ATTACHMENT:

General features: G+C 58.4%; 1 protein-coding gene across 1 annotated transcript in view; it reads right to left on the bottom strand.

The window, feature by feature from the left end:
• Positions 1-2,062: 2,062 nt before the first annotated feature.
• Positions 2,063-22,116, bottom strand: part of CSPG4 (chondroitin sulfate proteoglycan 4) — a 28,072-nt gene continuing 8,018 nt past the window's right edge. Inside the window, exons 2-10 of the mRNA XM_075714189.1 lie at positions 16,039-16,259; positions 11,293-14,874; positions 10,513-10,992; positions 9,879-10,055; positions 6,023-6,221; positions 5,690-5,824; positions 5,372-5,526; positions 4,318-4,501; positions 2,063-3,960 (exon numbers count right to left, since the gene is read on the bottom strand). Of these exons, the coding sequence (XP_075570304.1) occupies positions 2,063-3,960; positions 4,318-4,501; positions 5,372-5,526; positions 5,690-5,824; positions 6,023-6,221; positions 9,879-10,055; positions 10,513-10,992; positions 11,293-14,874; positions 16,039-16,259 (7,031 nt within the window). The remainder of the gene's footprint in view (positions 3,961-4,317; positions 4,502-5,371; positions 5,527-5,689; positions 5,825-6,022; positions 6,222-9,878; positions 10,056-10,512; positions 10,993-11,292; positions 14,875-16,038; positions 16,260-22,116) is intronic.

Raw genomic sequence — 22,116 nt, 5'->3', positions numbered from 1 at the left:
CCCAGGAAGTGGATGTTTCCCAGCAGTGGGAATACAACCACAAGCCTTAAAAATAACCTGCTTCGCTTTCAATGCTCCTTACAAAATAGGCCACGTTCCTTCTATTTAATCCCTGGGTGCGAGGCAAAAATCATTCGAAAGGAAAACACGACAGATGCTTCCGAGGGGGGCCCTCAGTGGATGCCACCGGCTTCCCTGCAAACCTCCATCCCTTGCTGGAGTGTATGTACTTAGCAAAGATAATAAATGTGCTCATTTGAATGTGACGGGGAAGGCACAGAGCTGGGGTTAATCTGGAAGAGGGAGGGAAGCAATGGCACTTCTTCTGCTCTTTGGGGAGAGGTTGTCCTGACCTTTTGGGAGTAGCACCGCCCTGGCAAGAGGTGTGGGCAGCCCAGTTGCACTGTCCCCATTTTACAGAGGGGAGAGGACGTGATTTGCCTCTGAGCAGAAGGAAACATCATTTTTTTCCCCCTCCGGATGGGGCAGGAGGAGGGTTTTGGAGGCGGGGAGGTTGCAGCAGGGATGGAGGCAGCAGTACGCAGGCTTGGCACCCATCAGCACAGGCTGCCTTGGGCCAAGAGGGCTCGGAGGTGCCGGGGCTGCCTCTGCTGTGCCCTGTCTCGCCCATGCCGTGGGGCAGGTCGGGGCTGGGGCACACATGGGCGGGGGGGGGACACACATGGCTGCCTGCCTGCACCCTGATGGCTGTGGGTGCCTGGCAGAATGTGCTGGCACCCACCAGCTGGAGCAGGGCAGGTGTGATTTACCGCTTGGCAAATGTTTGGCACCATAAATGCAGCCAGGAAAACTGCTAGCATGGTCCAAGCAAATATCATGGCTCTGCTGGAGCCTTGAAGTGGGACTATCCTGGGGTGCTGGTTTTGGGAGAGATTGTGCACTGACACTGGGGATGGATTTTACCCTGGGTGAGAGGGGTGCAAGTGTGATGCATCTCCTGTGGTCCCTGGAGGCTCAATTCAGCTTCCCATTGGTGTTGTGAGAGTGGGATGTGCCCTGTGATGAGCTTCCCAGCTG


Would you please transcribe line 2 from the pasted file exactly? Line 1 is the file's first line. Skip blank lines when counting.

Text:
The window, feature by feature from the left end: